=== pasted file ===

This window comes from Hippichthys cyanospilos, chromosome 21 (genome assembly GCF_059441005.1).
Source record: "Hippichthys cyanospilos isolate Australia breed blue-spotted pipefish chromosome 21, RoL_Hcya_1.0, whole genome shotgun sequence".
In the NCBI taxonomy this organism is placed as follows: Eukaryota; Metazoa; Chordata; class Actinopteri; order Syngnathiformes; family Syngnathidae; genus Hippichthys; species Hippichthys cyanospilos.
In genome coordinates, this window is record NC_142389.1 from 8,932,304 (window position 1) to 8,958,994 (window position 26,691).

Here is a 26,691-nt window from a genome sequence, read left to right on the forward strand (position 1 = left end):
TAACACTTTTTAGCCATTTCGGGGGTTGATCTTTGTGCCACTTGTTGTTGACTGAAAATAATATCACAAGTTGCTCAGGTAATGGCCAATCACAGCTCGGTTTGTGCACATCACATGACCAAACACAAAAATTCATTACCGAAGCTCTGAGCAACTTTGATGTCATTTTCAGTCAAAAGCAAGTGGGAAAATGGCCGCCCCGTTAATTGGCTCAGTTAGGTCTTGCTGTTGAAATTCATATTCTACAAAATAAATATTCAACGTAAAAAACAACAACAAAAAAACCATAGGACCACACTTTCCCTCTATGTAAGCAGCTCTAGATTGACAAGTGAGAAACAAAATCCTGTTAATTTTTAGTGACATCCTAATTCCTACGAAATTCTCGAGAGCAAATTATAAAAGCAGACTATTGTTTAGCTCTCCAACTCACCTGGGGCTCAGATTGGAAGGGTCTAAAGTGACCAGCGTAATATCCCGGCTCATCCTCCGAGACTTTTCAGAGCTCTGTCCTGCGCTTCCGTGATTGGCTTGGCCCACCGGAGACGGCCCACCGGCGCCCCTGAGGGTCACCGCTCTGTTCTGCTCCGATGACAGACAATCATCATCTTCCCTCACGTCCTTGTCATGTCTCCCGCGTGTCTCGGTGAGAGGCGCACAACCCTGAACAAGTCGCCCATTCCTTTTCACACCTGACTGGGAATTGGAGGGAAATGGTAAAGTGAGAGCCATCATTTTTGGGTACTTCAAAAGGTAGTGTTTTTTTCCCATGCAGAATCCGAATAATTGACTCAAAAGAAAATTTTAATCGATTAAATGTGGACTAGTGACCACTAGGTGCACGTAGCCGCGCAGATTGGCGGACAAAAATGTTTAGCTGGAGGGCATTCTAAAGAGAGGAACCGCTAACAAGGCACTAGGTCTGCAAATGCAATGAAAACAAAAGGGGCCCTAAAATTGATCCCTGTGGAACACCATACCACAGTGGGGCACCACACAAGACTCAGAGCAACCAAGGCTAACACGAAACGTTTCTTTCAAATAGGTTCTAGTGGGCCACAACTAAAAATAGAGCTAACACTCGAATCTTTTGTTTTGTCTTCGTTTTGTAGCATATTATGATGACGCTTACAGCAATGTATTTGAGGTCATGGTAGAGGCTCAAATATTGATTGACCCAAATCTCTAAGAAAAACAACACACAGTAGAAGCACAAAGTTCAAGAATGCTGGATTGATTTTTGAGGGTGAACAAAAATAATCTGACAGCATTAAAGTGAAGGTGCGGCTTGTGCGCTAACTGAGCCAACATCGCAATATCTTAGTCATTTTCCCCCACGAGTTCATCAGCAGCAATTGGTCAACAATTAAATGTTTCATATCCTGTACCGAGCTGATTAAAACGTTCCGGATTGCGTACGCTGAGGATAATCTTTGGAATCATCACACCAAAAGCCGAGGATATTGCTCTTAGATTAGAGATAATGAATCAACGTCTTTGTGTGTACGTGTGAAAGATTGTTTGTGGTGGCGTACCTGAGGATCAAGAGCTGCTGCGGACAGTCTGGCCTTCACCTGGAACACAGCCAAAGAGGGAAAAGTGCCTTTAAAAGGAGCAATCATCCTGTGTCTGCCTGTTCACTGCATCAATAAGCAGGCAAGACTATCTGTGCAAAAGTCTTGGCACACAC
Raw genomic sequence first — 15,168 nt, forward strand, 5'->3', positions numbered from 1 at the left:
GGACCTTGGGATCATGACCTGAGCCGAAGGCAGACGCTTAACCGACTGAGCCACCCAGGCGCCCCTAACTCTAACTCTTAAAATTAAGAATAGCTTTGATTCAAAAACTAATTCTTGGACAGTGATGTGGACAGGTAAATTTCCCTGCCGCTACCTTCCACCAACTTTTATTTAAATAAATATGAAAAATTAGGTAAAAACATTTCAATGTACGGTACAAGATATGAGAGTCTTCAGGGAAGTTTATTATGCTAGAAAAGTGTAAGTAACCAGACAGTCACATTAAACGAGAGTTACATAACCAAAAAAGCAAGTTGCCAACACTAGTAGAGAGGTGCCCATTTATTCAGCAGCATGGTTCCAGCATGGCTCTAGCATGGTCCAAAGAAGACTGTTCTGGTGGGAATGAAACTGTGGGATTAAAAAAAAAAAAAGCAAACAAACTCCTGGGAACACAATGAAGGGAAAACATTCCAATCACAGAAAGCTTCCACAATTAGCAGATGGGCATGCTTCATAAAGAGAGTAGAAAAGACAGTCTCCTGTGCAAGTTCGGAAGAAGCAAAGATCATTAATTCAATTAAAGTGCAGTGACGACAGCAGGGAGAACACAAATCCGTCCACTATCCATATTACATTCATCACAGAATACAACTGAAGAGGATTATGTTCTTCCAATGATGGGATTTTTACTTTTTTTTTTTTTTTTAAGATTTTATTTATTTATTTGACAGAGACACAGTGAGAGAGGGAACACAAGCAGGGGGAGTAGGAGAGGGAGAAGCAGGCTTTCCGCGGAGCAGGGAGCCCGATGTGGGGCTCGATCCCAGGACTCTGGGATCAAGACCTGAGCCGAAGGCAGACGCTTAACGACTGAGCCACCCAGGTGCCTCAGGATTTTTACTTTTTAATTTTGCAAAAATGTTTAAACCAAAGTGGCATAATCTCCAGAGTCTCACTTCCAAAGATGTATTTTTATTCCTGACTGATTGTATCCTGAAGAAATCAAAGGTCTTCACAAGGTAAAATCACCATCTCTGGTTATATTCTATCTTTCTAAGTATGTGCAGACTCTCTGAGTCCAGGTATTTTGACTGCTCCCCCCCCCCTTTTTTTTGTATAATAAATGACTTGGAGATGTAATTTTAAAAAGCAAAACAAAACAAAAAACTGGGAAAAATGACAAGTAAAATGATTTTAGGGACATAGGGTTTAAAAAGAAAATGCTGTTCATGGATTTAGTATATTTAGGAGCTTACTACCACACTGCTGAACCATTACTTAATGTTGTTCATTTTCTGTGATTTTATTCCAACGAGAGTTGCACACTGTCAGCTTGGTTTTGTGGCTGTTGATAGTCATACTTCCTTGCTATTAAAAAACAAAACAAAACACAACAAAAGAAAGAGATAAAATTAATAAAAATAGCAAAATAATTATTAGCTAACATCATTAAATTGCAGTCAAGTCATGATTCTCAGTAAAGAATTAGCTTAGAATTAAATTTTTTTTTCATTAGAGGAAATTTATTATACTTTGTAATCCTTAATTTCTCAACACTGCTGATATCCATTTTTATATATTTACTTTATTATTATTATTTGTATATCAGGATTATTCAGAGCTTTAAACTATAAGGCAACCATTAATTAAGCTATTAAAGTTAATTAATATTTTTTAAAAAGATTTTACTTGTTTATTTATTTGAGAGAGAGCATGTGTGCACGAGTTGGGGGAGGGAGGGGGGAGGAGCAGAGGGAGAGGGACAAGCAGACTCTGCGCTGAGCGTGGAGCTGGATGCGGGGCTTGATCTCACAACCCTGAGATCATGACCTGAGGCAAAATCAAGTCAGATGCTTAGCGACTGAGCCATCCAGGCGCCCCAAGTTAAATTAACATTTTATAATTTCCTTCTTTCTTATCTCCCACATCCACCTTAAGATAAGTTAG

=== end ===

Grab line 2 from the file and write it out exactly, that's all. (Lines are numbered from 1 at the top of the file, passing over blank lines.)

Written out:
Source record: "Hippichthys cyanospilos isolate Australia breed blue-spotted pipefish chromosome 21, RoL_Hcya_1.0, whole genome shotgun sequence".